"Here," replied Lucius. "In the tablinum. But I must warn you, they do not want to testify."
Cicero hurried through to find two formidable men of middle age -- "the perfect witnesses from my point of view," as Cicero afterwards described them, "prosperous, respectable, sober, and above all -- not Sicilian." As Lucius had predicted, they were reluctant to get involved. They were businessmen, with no desire to make powerful enemies, and did not relish the prospect of taking starring roles in Cicero's great anti-aristocratic production in the Roman Forum. But he wore them down, for they were not fools, either, and could see that in the ledger of profit and loss, they stood to gain most by aligning themselves with the side that was winning. "Do you remember what Pompey said to Sulla, when the old man tried to deny him a triumph on his twenty-sixth birthday?" asked Cicero. "He told me over dinner the other night: 'More people worship a rising than a setting sun.'" This potent combination of name-dropping and appeals to patriotism and self-interest at last brought them around, and by the time they went in to dinner with Cicero and his family they had pledged their support.
"I knew if I had them in your company for a few moments," whispered Lucius, "they would do whatever you wanted."
I had expected Cicero to put them on the witness stand the very next day, but he was too smart for that. "A show must always end with a climax," he said. He was ratcheting up the level of outrage with each new piece of evidence, having moved on through judicial corruption, extortion, and straightforward robbery to cruel and unusual punishment. On the eighth day of the trial, he dealt with the testimony of two Sicilian naval captains, Phalacrus of Centuripae and Onasus of Segesta, who described how they and their men had escaped floggings and executions by bribing Verres's freedman Timarchides (present in court, I am glad to say, to experience his humiliation personally). Worse: the families of those who had not been able to raise sufficient funds to secure the release of their relatives had been told they would still have to pay a bribe to the official executioner, Sextius, or he would deliberately make a mess of the beheadings. "Think of that unbearable burden of pain," declaimed Cicero, "of the anguish that racked those unhappy parents, thus compelled to purchase for their children by bribery not life but a speedy death!" I could see the senators on the jury shaking their heads at this and muttering to one another, and each time Glabrio invited Hortensius to cross-examine the witnesses, and Hortensius simply responded yet again, "No questions," they groaned. Their position was becoming intolerable, and that night the first rumors reached us that Verres had already packed up the contents of his house and was preparing to flee into exile.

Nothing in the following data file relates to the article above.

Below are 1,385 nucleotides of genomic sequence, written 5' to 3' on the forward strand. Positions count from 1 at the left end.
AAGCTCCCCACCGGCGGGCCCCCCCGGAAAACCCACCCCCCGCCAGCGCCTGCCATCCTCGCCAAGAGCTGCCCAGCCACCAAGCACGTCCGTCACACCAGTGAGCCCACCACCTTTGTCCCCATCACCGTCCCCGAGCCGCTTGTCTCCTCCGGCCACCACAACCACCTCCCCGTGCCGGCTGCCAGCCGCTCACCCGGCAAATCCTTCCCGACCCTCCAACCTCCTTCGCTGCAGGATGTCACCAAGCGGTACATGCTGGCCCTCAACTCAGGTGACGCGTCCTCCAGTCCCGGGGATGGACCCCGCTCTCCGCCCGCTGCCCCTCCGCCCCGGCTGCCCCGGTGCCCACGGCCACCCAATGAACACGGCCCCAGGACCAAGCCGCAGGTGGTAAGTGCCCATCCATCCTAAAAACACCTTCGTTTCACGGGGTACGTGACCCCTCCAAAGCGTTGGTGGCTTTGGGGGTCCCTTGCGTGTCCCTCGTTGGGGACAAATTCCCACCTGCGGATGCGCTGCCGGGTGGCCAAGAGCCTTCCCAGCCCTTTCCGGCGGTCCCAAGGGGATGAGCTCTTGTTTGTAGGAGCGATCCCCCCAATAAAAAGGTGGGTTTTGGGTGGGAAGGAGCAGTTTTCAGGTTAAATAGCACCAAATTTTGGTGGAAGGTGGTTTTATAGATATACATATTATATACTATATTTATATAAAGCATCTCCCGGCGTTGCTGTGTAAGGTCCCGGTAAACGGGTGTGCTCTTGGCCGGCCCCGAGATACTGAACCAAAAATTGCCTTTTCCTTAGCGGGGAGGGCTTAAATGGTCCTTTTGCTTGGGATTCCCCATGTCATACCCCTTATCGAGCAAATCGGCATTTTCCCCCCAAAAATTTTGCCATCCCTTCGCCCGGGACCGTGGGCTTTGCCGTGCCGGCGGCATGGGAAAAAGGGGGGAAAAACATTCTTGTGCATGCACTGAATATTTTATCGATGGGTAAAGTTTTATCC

Such was the state of affairs on the ninth day, when we brought Annius and Numitorius into court. If anything, the crowd in the Forum was bigger than ever, for there were now only two days left until Pompey's great games. Verres came late and obviously drunk. He stumbled as he climbed the steps of the temple up to the tribunal, and Hortensius had to steady him as the crowd roared with laughter. As he passed Cicero's place, he flashed him a shattered, red-eyed look of fear and rage -- the hunted, cornered look of an animal: the Boar at bay. Cicero got straight down to business and called as his first witness Annius, who described how he had been inspecting a cargo down at the harbor in Syracuse one morning when a friend had come running to tell him that their business associate, Herennius, was in chains in the forum and pleading for his life.
"So what did you do?"
"Naturally, I went at once."
"And what was the scene?"
"There were perhaps a hundred people crying out that Herennius was a Roman citizen and could not be executed without a proper trial."
Copyright © 2006 by Robert Harris
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